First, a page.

Establish an Emergency Fund

Let’s face it. Life happens. Cars break down, appliances wear out, and unexpected expenses occur. Think of the unplanned expenses you faced during the past year. How did you pay for them? Did you use a credit card? If so, that is part of your problem. You can’t use credit to fund emergencies and succeed with money. In doing so, you’re spending money you don’t have. You will eventually have to pay the credit card bill. If you didn’t have the cash on hand at the time of the emergency, what makes you think you’ll suddenly have it to pay the credit card bill? You need a cash emergency fund. Save a minimum of $1000.00 in a liquid account such as a savings account as quickly as you can. Eventually you should build this savings account up to an amount equal to 3-6 months of your living expenses. If you had 10,000 dollars in a savings account, do you think it would be a crisis if your water heater stopped working? It wouldn’t be a crisis. You would withdraw the necessary money from your emergency fund and buy a new water heater. Emergencies and unexpected expenses happen. The budget you create should have a category for regular deposits into an emergency fund.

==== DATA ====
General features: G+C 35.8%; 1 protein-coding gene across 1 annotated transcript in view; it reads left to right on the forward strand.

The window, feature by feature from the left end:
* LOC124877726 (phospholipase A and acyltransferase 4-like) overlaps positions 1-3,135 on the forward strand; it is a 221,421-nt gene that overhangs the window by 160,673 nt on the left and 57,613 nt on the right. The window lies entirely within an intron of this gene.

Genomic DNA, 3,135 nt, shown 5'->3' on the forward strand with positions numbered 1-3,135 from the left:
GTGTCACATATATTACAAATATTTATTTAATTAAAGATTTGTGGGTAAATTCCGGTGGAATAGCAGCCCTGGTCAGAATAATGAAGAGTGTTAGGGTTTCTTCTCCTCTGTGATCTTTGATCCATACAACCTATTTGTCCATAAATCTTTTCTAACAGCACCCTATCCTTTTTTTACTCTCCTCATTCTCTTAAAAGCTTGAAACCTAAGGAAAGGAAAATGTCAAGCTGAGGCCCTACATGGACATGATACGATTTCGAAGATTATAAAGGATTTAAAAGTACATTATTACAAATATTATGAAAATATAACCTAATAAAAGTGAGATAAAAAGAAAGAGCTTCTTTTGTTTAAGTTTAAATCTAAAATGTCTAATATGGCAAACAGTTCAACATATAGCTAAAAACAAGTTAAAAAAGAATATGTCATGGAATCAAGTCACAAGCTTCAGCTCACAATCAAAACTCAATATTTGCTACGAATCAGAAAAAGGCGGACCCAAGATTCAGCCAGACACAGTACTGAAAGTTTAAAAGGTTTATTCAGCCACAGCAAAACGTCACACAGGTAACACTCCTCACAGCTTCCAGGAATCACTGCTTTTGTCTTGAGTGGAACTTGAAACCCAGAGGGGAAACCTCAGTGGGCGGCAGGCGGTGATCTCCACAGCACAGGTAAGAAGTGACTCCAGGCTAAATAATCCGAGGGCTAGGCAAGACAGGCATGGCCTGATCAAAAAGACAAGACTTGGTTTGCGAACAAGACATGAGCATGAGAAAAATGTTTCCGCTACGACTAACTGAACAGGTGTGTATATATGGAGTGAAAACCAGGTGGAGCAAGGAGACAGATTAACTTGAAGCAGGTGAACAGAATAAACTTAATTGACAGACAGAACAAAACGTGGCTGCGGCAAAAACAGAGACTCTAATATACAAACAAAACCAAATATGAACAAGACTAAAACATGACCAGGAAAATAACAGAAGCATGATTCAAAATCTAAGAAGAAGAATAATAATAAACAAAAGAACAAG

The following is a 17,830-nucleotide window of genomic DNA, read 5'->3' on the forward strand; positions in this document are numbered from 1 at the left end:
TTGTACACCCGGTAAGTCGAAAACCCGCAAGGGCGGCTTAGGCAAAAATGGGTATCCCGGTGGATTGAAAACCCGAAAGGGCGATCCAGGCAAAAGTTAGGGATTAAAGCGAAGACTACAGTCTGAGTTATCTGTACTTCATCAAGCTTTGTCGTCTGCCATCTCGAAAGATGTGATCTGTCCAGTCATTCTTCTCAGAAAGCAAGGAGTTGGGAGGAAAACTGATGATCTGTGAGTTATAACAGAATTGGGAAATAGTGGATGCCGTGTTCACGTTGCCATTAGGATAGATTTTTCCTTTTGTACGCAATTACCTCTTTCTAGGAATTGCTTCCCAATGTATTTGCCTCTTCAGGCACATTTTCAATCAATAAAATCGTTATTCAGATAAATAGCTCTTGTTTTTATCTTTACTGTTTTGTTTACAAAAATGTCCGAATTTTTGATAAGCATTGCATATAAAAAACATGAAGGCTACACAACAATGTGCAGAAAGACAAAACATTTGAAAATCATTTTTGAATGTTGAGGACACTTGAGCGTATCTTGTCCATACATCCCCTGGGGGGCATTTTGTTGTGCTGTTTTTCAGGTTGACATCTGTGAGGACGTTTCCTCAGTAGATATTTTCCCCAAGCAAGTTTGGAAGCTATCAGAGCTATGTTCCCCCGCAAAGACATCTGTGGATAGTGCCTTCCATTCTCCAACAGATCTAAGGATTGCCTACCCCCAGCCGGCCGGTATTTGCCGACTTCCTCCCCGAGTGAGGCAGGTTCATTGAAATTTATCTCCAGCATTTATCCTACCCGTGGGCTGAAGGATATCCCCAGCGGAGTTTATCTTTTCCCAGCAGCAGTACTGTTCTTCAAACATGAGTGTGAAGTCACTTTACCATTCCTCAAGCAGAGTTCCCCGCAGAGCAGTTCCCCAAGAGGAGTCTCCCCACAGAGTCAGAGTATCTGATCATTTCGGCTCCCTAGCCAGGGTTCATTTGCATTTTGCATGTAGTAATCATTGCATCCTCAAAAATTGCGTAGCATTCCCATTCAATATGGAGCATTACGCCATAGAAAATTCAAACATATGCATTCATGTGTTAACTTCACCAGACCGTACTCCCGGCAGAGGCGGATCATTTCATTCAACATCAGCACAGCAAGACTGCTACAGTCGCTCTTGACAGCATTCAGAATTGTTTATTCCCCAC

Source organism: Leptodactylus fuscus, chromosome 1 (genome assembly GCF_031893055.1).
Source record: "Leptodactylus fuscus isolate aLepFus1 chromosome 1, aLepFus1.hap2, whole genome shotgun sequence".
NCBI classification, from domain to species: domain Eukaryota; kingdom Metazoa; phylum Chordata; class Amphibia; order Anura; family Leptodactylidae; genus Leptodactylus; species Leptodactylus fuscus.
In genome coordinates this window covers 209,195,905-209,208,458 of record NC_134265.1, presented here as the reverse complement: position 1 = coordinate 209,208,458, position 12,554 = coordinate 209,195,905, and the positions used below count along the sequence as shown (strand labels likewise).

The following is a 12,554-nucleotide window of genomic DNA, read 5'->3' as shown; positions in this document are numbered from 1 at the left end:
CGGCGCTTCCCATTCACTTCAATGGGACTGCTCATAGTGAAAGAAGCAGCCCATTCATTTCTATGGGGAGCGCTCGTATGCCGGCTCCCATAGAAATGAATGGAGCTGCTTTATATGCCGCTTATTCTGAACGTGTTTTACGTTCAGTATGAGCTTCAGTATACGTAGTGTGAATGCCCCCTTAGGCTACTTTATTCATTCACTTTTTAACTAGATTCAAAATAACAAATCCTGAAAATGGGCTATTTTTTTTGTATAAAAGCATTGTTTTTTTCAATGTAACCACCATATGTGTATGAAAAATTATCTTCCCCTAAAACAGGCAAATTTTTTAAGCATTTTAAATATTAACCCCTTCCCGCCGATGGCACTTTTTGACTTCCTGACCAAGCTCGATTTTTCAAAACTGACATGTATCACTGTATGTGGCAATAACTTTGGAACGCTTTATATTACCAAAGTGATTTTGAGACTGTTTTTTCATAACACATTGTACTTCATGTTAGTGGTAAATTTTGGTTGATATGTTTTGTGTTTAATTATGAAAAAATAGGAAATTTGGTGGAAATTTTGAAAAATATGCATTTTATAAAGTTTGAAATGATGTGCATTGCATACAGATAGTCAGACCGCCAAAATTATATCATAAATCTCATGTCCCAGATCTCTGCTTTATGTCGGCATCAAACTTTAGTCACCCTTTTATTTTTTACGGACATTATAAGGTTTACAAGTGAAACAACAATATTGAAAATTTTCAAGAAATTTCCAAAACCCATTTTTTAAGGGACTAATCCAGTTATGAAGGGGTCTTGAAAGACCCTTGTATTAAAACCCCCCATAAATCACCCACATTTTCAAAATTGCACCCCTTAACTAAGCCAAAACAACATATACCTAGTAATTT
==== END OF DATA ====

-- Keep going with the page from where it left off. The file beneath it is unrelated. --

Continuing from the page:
Stop Trying to Keep up With the Jones’

You have heard the expression “Keeping up with the Jones’”.  Everyone has tried that from time to time. Your neighbor gets a new car and you notice. You tell yourself you should get a new car too! Your close friend has their home remodeled. You suddenly decide it’s time for a remodel at your home. The possible scenarios are endless. Trying to compete with friends and neighbors like this will keep you broke and frustrated. Stop and think for a moment. Do you think your neighbors and friends bought those cars and did those remodels without incurring debt? The answer is probably no. Behind those shiny new cars and new kitchen remodels could be years of payments and interest. Learn to appreciate what you have now. While doing that, create a plan that will allow you to make the purchases you want without using credit.

Change Your Attitude About Money